The widow of a Bluffton man who suffered a heart attack and died 11 days later has filed a lawsuit alleging that an ambulance's delay at an unmanned security gate in her neighborhood led to her husband's death.
Sarah Smith of Baynard Park filed the negligence and wrongful death lawsuit Dec. 17 on behalf of her late husband, James Smith, 65, who died April 18.
Six defendants are listed in the suit:
• Beaufort County Emergency Medical Services
• Bluffton Township Fire District
• Centex Homes, the Nevada company that developed Baynard Park
• the Baynard Park Property Owners Association
• Omni Management Services and Bundy Appraisal & Management -- two property management companies that have operated in Baynard Park
Sarah Smith seeks unspecified damages against the defendants, whose responses haven't yet been filed at the Beaufort County Clerk of Court's office.
The suit alleges that "had EMS arrived at Mr. Smith's residence in a timely manner, then, to a reasonable degree of medical certainty, it could have successfully resuscitated (him) in a prompt fashion" and he wouldn't have died. James Smith's medical records had been reviewed by an expert witness who made that determination, according to court documents.
The suit says the defendants' negligence caused James Smith to experience "conscious pain and suffering, and ultimately an untimely, premature and painful death."
The incident a the center of the suit occurred around 9:25 p.m. on April 7. James Smith apparently was suffering a heart attack when his wife called 911.
An ambulance from Beaufort County EMS arrived at Baynard Park's security gate in about four minutes, but was delayed for two to three minutes because paramedics couldn't open the unmanned gate, according to a report provided by the county in April. Responders arrived at the patient's home nearly nine minutes after leaving the station, according to the county's report. EMS took Smith to Hilton Head Hospital, where he died of irreversible brain damage April 18, his son told the Island Packet in April.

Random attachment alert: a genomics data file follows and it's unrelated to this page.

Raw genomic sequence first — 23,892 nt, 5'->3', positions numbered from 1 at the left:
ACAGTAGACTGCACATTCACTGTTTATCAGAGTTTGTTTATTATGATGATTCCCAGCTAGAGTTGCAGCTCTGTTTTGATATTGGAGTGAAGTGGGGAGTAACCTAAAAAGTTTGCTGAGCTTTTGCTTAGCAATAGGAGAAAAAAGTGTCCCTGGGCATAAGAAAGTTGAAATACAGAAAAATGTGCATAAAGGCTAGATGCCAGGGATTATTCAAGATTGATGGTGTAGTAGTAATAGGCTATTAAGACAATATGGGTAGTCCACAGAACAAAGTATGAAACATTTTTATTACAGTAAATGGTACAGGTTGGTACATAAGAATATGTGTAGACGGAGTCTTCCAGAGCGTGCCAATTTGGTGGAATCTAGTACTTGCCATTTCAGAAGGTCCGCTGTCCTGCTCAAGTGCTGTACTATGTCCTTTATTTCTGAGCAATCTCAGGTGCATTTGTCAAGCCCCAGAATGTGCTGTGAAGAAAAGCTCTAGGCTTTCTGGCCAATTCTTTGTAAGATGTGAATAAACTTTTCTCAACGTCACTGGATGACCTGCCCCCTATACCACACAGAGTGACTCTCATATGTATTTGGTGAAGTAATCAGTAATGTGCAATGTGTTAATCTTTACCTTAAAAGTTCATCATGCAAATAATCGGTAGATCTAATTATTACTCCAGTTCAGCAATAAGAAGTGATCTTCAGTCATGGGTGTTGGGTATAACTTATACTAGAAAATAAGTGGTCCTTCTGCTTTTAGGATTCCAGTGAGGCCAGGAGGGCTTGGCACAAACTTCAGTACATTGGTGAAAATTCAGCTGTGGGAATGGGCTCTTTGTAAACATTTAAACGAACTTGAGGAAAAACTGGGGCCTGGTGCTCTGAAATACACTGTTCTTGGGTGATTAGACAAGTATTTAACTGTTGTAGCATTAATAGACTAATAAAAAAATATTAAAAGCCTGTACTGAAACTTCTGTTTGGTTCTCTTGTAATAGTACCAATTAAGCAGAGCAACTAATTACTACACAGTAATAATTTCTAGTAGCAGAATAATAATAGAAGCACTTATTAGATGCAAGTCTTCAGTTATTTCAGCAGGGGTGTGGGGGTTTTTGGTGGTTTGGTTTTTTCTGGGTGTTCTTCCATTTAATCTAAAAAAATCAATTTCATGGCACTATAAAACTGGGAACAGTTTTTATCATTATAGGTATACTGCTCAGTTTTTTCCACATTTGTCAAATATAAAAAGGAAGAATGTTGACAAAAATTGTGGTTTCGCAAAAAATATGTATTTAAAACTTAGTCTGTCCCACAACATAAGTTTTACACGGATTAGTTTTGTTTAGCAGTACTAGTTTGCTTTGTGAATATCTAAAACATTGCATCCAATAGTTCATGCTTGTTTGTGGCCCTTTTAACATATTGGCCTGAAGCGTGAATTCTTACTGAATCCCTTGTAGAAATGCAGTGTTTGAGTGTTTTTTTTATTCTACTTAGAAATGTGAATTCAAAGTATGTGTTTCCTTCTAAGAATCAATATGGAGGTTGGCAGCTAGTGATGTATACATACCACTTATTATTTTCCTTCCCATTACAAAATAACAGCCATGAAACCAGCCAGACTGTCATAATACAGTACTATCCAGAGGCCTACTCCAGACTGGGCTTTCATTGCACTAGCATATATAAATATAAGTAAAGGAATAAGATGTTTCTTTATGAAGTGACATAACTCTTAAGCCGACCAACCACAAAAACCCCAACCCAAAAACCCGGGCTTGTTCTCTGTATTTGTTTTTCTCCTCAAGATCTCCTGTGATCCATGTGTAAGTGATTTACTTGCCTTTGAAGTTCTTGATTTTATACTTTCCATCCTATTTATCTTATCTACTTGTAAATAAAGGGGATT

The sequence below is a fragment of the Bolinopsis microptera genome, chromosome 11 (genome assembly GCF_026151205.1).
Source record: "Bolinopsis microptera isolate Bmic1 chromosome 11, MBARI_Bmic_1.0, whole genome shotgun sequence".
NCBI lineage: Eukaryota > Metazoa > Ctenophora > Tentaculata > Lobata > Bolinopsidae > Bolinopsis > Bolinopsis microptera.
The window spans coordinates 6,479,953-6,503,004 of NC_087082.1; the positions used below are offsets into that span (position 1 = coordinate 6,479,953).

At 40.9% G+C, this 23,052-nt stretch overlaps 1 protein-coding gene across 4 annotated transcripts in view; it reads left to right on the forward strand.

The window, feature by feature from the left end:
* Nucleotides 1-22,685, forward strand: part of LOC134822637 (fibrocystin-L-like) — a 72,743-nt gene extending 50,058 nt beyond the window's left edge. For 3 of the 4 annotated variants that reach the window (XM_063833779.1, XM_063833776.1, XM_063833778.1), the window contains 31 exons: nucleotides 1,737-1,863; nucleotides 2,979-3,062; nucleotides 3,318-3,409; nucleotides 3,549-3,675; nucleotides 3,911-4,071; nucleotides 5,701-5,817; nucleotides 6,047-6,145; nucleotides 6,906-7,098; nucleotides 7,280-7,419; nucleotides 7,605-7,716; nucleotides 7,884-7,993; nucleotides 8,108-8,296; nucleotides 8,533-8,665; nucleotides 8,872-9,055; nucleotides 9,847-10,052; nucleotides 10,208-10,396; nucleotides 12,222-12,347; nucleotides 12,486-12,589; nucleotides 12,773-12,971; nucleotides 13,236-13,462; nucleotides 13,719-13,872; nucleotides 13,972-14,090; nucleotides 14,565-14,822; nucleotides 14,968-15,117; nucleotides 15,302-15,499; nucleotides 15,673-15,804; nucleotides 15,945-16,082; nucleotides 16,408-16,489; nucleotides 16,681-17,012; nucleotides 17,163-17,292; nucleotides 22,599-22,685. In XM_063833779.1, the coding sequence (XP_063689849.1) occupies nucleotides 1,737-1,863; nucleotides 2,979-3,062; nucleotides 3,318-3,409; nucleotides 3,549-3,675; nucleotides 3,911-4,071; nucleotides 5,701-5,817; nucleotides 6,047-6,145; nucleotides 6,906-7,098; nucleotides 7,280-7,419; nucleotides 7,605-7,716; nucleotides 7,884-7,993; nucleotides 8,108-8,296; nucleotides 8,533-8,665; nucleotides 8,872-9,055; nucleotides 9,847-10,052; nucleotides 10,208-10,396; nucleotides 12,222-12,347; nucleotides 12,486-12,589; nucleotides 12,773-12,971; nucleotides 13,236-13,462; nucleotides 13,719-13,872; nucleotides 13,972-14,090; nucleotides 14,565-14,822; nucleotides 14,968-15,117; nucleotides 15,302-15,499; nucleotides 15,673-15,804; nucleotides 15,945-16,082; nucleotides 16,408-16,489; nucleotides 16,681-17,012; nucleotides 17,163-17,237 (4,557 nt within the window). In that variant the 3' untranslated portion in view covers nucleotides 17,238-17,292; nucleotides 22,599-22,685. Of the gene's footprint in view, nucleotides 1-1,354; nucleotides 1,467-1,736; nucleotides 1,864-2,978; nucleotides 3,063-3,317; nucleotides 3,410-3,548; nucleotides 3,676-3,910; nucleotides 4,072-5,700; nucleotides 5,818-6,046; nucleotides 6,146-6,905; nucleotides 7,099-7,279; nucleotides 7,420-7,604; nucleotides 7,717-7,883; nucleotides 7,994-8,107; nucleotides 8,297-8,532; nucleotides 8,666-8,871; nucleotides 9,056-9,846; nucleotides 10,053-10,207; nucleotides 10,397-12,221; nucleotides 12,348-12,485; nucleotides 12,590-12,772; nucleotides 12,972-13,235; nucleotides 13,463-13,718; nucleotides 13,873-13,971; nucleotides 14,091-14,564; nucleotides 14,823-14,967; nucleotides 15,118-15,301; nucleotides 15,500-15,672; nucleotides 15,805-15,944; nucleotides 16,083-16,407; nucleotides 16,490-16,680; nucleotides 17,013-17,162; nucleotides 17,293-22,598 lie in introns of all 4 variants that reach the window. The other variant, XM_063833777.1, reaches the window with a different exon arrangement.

Sarah Smith's suit alleges, among other things, that Beaufort County EMS acted negligently because:
• paramedics and emergency medical technicians didn't know how to operate the unmanned security gate and didn't keep proper records of codes to open it.
• ambulances weren't equipped with an emergency override key that the Bluffton Township Fire District was outfitted with -- or with an override system of any sort.
• it failed "simply to have driven their EMS vehicle around the gate" in order to treat James Smith in a "timely manner."
When firefighters, who routinely go to emergency medical calls, arrive at any unmanned gate first, they use emergency override keys to open the gates for ambulances, fire officials have said.
When Beaufort County EMS arrives first, paramedics must use codes listed in their ambulances because they do not have override keys.
When paramedics arrived at the Baynard Park security gate -- which is only manned from 7 a.m. to 7 p.m., according to the suit -- they entered what they thought was the gate's code. The gate did not open.
Before trying again, they had to wait 45 seconds because the system is set to freeze temporarily after failed attempts, according to the suit.
When they did try again, the gate remained closed.
They were using a code listed in a book carried in their ambulance, according to an April report written by then-county EMS Director Rusty Hollingsworth.
They also tried unsuccessfully to enter an off-duty paramedic's personal residential code to the neighborhood.
About a minute after the ambulance arrived at the gate, a Bluffton Township fire engine rolled up, the county's April report said. It was equipped with a device called a Knox-Box Rapid Entry System -- an override device that opens residential gates for emergency personnel.
But on the call to the Smiths' house, firefighters couldn't get into a security box where the Knox key was kept because of a blown fuse on the fire truck, according to the suit.
Another fire official had driven to Baynard Park in his own vehicle and was able to open the gate because he had another Knox key, the suit says.
The suit alleges, among other things, the Bluffton Township Fire District acted negligently because:
• it failed to properly maintain its engines to prevent blown fuses from causing delays.
• it also failed to treat James Smith in a timely manner.
The suit also contends, among other things, that home builder Centex, the Baynard Park POA and property management companies Omni and Bundy Appraisal & Management acted negligently by failing to install a more advanced override system than Knox-Box.
The suit says a more advanced system called Click2Enter -- a system that doesn't require emergency responders to stop their vehicles for activation -- had been installed in nearly all of Hilton Head Island's gated communities since 2004. Baynard Park was developed beginning in 2006, the suit says.
The Beaufort County Council passed a measure in October requiring all new gated communities to have codeless systems, such as Click2Enter, on each gate and gave existing communities 12 months to retrofit their systems at the communities' expense.